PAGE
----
LENA DENA KYA HAI?
It is a shocking practice of ‘Giving a ‘pair of brother and sister’ to be exchanged as a BARTER to another ‘pair of brother and sister’ in another family.
This BARTER SYSTEM is meant to be a check mechanism within the family.
This Barter System changes the family power dynamics of the extended family.
Sometimes, if an abusive man can ill-treat his ‘BARTER WIFE’ with the intention of demanding property from his sister and brother-in.law.
This Barter System is common in India also.
Barter marriages: Watta Satta or Give and Take marriages: Can’t find brides, Haryana barters away little girls
A curious case recently came to light in Jandli Kalan village of Haryana’s Fatehabad district. One Nathu Ram was to marry Geeta. His sister was to marry Geeta’s maternal uncle on the same day. But Geeta’s father complained to the deputy commissioner of police that his daughter was just 15 years old. He said his wife and her family had conspired to marry her off in order that his brother-in-law get a bride under the ‘barter system’. The authorities swooped down on Jandli Kalan village and stopped the wedding, but the family had a contingency plan. They produced Geeta’s cousin Savitri as a replacement bride. But she turned out to be a minor as well. Under pressure, Geeta’s relatives frantically searched for a bride within the extended family and finally found a 20-year-old.
Fatehabad deputy Commissioner CG Rajnikanthan said that when his team went to stop Savitri’s marriage, her family tried to convince him that the girl was adult even though the girl herself admitted she was born in 1993. “It was only after I categorically told them that criminal cases would be registered against them in case they went ahead with their plan without producing evidence that the girl was a major, that they stopped and gave me an undertaking they would not marry off the girl till she’s of marriageable age.”
The Jandli Kalan case may be extraordinary but it is hardly unusual. The same thing happened almost 100 km away, in the Keharwala village of adjoining Sirsa district, except that the prospective brides were even younger 12 and 14.
Haryana is reduced to this because of its deeply skewed sex ratio. A state government report admits there are just 822 females for every 1000 men in the 0 to 6 years category. The ratio falls even further in the literate population: 618 females to 1000 males. In some villages in the state, notably Malerna and Duleypur, the sex ratio at birth is 370 and 400 females per 1,000 males respectively.
So rural Haryana operates a barter system so that its sons can find brides. But every family does not have a girl of marriageable age to exchange; some marry off minors to keep their end of the bargain.
“Families with large land holdings don’t face much of a problem finding brides for their sons,” says Chandigarh social scientist Manjit Singh. “But small and marginal farmers have no choice but to marry their own daughter or a female relative into the family from where they expect a bride for their son.”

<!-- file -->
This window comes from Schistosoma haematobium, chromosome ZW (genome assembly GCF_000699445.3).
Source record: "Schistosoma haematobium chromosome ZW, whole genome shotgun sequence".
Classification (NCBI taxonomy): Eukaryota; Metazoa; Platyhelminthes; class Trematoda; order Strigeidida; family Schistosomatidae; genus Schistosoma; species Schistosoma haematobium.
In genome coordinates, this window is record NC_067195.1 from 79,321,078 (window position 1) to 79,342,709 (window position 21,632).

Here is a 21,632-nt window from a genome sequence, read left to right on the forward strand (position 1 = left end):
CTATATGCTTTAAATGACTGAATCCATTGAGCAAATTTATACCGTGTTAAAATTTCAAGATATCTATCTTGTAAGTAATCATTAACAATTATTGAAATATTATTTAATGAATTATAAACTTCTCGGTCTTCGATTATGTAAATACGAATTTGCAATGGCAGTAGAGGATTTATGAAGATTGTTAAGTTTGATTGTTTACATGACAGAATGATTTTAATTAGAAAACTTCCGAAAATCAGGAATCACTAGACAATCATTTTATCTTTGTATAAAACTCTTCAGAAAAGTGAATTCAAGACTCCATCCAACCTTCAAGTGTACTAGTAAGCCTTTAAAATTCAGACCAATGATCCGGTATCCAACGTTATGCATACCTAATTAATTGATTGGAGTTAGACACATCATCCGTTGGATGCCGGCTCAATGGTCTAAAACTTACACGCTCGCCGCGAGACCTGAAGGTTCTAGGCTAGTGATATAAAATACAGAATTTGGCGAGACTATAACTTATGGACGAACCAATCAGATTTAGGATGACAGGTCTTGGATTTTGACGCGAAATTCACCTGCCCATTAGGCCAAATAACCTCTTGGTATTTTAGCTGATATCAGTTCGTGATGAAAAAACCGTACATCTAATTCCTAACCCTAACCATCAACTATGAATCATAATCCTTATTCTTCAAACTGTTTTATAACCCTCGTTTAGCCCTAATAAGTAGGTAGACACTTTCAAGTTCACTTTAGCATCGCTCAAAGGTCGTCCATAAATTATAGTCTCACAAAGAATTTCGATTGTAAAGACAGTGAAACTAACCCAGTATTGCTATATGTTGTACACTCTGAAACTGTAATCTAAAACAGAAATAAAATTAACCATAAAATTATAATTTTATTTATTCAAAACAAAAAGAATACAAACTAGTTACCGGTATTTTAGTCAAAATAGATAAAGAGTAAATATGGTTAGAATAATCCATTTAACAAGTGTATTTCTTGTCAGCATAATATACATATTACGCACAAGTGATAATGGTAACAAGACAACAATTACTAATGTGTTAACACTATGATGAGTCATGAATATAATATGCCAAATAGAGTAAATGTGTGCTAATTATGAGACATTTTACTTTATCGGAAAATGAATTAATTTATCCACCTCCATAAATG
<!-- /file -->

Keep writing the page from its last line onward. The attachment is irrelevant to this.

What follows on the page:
No one is keeping count but the numbers might be huge in a state where more than 14 lakh people don’t have a house and live in slums, according to a 2006 state government report.
Singh says that the barter system was earlier limited to the Bishnois and a few other communities, but it is now being adopted even by Jats.
Asha Setia, officer of the state’s Integrated Child Development Scheme, says that few cases come to light but “we fear it goes on”. She says the state government has recently deployed one child marriage protection officer to each district. His job: to convince village heads such practices are wrong.
Ranjana Kumari, director of the Center for Social Research, takes an uncompromising view. “Only in Haryana are women treated as commodities they are bought, sold, killed, discarded and even exchanged. Honour killings, child marriage and female infanticide all are taking place in the name of custom. It shows a totally desensitized political class,” she says. Is this the state that was once home to the Arya Samaj movement, Kumari says scathingly.
Unicefs ‘State of the Worlds Children-2009’ report says that 40% of all child marriages in the world occur in India. Girl’s may be married off early in many parts of Africa too, some even before puberty. But there is a difference. The African brides parents are paid in cash, cattle or other valuables and her bride price falls steadily as the girl gets older. In Pakistan, the tribal custom of ‘watta satta’ has families betroth a son and a daughter together to another family.
Some believe Haryana’s practice could make daughters more relevant within the family but others believe it means the exploitation of minors. Kumari says, “The police may have been able to stop a couple of such cases but the ground reality could be scary. Many teenage girls must have been passed off as brides to middle-aged men only because their brothers or uncles needed a wife. Such a practice makes them victims of easy exploitation.”